In the case of End-Stage Renal Disease (ESRD) patients, we typically hear about removal of organic wastes such as urea and creatinine by dialysis, whether via peritoneum or blood. With new technologies, researchers have been able to identify and characterise other types of uraemic toxins that are removed via the kidneys.
More than 30 years of research has resulted in the classification and study of over 90 uraemic toxins1. They are categorised into three major groups – the small water-soluble compounds like urea and creatinine, middle molecules and protein-bound compounds (1,2). There has been a flurry of investigations to understand how these toxins interact with the body and to find effective treatments of preventing systemic toxicity. One category that is of particular interest is the protein-bound uraemic toxins (PBUTs) as they are not as easily detected nor easily removed with kidney dialysis as they mask their presence when they bind to proteins such as albumin.
Indoxylsulfate (IS) and p-cresylsulfate (pCS) are two common PBUTs that are being studied. It has been found in rat models that the presence of these two toxins cause a stimulation of white blood cells which resulted in damaged blood vessels(3). These damages contribute to cardiovascular disease, which is a major complication for people living with chronic kidney disease. These compounds bind to albumin, a molecule that is responsible for binding to other water-insoluble drugs such as Ibuprofen and Frusemide. When there is competition occurring at the binding sites, there can be a risk of drug toxicity in the body.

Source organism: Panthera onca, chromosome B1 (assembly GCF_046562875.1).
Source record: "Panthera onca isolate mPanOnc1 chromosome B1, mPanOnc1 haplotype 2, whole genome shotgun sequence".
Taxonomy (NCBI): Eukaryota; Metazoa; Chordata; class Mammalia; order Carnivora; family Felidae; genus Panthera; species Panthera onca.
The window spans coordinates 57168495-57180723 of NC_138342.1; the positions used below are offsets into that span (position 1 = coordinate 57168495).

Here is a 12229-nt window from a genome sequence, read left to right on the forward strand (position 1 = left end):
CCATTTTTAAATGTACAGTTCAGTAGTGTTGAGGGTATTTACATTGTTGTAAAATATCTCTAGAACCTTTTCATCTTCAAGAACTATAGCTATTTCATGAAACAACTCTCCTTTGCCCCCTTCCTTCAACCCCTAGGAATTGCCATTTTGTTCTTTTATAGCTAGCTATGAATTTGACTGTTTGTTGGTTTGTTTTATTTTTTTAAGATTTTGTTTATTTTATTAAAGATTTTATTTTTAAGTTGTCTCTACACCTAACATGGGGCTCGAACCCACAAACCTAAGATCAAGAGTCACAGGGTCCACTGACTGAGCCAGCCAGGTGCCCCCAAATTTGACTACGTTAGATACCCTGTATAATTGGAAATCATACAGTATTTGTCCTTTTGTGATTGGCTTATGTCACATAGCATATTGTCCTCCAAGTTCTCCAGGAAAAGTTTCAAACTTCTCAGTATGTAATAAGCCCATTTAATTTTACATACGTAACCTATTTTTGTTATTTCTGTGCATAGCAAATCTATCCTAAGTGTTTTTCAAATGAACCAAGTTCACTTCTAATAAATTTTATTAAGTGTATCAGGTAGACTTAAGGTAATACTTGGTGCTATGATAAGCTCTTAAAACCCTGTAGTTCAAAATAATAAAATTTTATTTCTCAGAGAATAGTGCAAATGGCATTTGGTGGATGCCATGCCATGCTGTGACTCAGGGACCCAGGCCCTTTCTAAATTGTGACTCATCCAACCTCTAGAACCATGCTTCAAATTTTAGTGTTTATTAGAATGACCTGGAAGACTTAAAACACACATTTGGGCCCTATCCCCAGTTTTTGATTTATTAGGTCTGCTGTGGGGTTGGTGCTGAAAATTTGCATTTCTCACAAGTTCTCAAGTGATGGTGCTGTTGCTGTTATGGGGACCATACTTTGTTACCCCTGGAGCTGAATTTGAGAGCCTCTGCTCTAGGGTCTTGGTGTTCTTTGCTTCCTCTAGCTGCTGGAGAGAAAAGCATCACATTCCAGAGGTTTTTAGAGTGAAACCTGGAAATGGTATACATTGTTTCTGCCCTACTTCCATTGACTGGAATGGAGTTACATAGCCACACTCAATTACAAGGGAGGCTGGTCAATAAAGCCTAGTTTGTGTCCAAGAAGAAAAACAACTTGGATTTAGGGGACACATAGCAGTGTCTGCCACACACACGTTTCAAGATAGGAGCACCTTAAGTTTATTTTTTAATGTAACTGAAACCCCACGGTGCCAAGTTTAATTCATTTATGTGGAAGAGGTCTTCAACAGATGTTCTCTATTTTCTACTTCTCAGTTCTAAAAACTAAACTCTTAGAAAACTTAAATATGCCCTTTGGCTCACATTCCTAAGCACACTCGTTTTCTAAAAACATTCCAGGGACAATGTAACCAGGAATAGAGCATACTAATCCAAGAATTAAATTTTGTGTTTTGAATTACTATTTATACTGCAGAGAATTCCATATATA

Looking from a broader perspective, assessing the culprit given a clinical symptom is a complex process as there may be more than one toxin involved. A myriad of clinical symptoms such as high or low blood pressure, infection of the heart, sleep disorders, fatigue, reduced or hyper nerve sensitivities, blood disorder, reduced kidney function, risk of cancer, etc. can find its root cause in one or more uraemic toxins that the kidney or kidney replacement therapy failed to remove1.
Novel methods of removal of these toxins are being developed. The use of a charcoal absorber (4), adding competing drugs in the dialysis chamber (5) and increasing dialysis times are showing signs of removing PBUTs during haemodialysis however one has to consider the repercussions on the person in terms of quality of life and costs of treatment. Where things now stand, uraemic toxins are still being discovered and their effects on the body systems are still being studied.
With the new evidence of these newly discovered toxins and their potentially damaging effects on the kidneys and other organs, it might be time to develop new methods of testing in order to detect them more accurately and to raise awareness among the ESRD patients about the importance of clearing these toxins along with urea and creatinine.
1. Lisowska-Myjak, B. (2014) Uremic toxins and their effects on multiple organ systems. Nephron Clinical Practice, 128, pp. 303-11.
2. Dhondt, A., Vanholder, R., Van Biesen, W., Lamiere, N. (2000) ‘The removal of uremic toxins’, Kidney International, 58(76), pp. 303-311.
3. Pletinck, A., Glorieux, G., Schepers, E., Cohen, G., Gondouin, B., Van Landschoot, M., … Vanholder, R. (2013) Protein-bound uremic toxins stimulate crosstalk between leukocytes and vessel wall. Journal of the American Society of Nephrology, 24, pp. 1981-94.
4. Yamamoto, S., Kazama, J. J., Omori, K., Matsup, K., Takahashi, Y., Kawamura, K…Narita, I. (2015) Continuous reduction of protein-bound uraemic toxins with improved oxidative stress by using the oral charcoal adsorbent AST-120 in haemodialysis patients. Scientific Reports, 5, 14381, pp. 1-8
5. Tao, X., Thijssen, S., Kotanko, P., Ho, C., Henrie, M., Stroup, E., Handelman, G. (2016) Improved dialytic removal of protein-bound uraemic toxins with use of albumin binding competitors: An in vitro human whole blood study. Scientific Reports, 6, 23389, pp. 1-9
Sheena Gow (https://www.linkedin.com/in/sheena-gow-7a96bb135/)
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